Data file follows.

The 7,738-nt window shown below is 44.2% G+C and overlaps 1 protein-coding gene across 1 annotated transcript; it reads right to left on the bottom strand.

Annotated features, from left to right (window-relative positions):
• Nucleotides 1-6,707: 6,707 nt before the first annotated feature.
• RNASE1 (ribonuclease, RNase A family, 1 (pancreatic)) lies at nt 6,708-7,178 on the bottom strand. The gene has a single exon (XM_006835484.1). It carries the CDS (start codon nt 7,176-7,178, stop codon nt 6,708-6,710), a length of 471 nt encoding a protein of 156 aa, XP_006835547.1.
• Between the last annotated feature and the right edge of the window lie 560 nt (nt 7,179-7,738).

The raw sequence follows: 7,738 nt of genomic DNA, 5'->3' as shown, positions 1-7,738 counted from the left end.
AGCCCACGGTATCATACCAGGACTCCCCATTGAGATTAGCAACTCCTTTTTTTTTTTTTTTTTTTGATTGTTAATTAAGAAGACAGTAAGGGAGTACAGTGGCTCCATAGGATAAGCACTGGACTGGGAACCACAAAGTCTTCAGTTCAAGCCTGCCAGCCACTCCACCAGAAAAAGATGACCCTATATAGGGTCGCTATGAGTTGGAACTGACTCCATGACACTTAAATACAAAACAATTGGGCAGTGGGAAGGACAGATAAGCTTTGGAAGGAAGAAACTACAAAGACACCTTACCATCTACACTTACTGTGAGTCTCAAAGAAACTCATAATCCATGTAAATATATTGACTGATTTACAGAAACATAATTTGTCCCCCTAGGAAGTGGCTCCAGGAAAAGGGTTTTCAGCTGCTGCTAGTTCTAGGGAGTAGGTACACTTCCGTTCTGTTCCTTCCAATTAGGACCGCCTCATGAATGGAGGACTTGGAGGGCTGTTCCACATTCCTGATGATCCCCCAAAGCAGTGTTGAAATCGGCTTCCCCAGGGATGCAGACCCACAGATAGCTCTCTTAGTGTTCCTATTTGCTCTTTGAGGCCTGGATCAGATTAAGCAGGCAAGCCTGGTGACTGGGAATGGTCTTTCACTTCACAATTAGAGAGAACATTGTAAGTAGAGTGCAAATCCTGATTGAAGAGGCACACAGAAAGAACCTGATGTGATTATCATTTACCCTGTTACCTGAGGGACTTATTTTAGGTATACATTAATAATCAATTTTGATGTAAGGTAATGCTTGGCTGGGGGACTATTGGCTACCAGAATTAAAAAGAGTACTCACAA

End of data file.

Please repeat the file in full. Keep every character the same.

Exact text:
The 7,738-nt window shown below is 44.2% G+C and overlaps 1 protein-coding gene across 1 annotated transcript; it reads right to left on the bottom strand.

Annotated features, from left to right (window-relative positions):
• Nucleotides 1-6,707: 6,707 nt before the first annotated feature.
• RNASE1 (ribonuclease, RNase A family, 1 (pancreatic)) lies at nt 6,708-7,178 on the bottom strand. The gene has a single exon (XM_006835484.1). It carries the CDS (start codon nt 7,176-7,178, stop codon nt 6,708-6,710), a length of 471 nt encoding a protein of 156 aa, XP_006835547.1.
• Between the last annotated feature and the right edge of the window lie 560 nt (nt 7,179-7,738).

The raw sequence follows: 7,738 nt of genomic DNA, 5'->3' as shown, positions 1-7,738 counted from the left end.
AGCCCACGGTATCATACCAGGACTCCCCATTGAGATTAGCAACTCCTTTTTTTTTTTTTTTTTTTGATTGTTAATTAAGAAGACAGTAAGGGAGTACAGTGGCTCCATAGGATAAGCACTGGACTGGGAACCACAAAGTCTTCAGTTCAAGCCTGCCAGCCACTCCACCAGAAAAAGATGACCCTATATAGGGTCGCTATGAGTTGGAACTGACTCCATGACACTTAAATACAAAACAATTGGGCAGTGGGAAGGACAGATAAGCTTTGGAAGGAAGAAACTACAAAGACACCTTACCATCTACACTTACTGTGAGTCTCAAAGAAACTCATAATCCATGTAAATATATTGACTGATTTACAGAAACATAATTTGTCCCCCTAGGAAGTGGCTCCAGGAAAAGGGTTTTCAGCTGCTGCTAGTTCTAGGGAGTAGGTACACTTCCGTTCTGTTCCTTCCAATTAGGACCGCCTCATGAATGGAGGACTTGGAGGGCTGTTCCACATTCCTGATGATCCCCCAAAGCAGTGTTGAAATCGGCTTCCCCAGGGATGCAGACCCACAGATAGCTCTCTTAGTGTTCCTATTTGCTCTTTGAGGCCTGGATCAGATTAAGCAGGCAAGCCTGGTGACTGGGAATGGTCTTTCACTTCACAATTAGAGAGAACATTGTAAGTAGAGTGCAAATCCTGATTGAAGAGGCACACAGAAAGAACCTGATGTGATTATCATTTACCCTGTTACCTGAGGGACTTATTTTAGGTATACATTAATAATCAATTTTGATGTAAGGTAATGCTTGGCTGGGGGACTATTGGCTACCAGAATTAAAAAGAGTACTCACAA